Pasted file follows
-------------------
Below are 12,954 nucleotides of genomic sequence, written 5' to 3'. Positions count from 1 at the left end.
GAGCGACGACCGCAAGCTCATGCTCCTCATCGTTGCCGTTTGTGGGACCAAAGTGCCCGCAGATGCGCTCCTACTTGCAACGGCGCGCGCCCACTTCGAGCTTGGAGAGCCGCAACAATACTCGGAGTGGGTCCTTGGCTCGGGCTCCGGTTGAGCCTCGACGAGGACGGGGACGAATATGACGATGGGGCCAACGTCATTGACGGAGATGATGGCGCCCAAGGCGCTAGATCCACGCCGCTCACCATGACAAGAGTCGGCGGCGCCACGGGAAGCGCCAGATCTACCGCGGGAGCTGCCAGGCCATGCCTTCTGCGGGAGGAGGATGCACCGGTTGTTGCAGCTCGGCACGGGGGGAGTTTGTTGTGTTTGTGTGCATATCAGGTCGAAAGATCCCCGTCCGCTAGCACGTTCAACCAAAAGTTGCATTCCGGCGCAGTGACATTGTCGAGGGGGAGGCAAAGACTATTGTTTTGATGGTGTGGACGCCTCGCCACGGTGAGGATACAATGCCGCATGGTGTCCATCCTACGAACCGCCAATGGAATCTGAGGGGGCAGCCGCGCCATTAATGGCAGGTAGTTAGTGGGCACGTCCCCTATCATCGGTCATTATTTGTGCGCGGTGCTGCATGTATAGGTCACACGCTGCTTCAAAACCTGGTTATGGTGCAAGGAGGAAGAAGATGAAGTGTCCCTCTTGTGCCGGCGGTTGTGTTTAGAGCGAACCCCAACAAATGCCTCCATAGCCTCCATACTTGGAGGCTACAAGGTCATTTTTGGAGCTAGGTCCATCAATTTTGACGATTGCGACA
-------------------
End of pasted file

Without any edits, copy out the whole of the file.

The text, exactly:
Below are 12,954 nucleotides of genomic sequence, written 5' to 3'. Positions count from 1 at the left end.
GAGCGACGACCGCAAGCTCATGCTCCTCATCGTTGCCGTTTGTGGGACCAAAGTGCCCGCAGATGCGCTCCTACTTGCAACGGCGCGCGCCCACTTCGAGCTTGGAGAGCCGCAACAATACTCGGAGTGGGTCCTTGGCTCGGGCTCCGGTTGAGCCTCGACGAGGACGGGGACGAATATGACGATGGGGCCAACGTCATTGACGGAGATGATGGCGCCCAAGGCGCTAGATCCACGCCGCTCACCATGACAAGAGTCGGCGGCGCCACGGGAAGCGCCAGATCTACCGCGGGAGCTGCCAGGCCATGCCTTCTGCGGGAGGAGGATGCACCGGTTGTTGCAGCTCGGCACGGGGGGAGTTTGTTGTGTTTGTGTGCATATCAGGTCGAAAGATCCCCGTCCGCTAGCACGTTCAACCAAAAGTTGCATTCCGGCGCAGTGACATTGTCGAGGGGGAGGCAAAGACTATTGTTTTGATGGTGTGGACGCCTCGCCACGGTGAGGATACAATGCCGCATGGTGTCCATCCTACGAACCGCCAATGGAATCTGAGGGGGCAGCCGCGCCATTAATGGCAGGTAGTTAGTGGGCACGTCCCCTATCATCGGTCATTATTTGTGCGCGGTGCTGCATGTATAGGTCACACGCTGCTTCAAAACCTGGTTATGGTGCAAGGAGGAAGAAGATGAAGTGTCCCTCTTGTGCCGGCGGTTGTGTTTAGAGCGAACCCCAACAAATGCCTCCATAGCCTCCATACTTGGAGGCTACAAGGTCATTTTTGGAGCTAGGTCCATCAATTTTGACGATTGCGACA